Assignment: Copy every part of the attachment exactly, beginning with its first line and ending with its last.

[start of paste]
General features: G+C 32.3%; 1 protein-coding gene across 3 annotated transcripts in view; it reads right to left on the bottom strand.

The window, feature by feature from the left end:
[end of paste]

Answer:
General features: G+C 32.3%; 1 protein-coding gene across 3 annotated transcripts in view; it reads right to left on the bottom strand.

The window, feature by feature from the left end: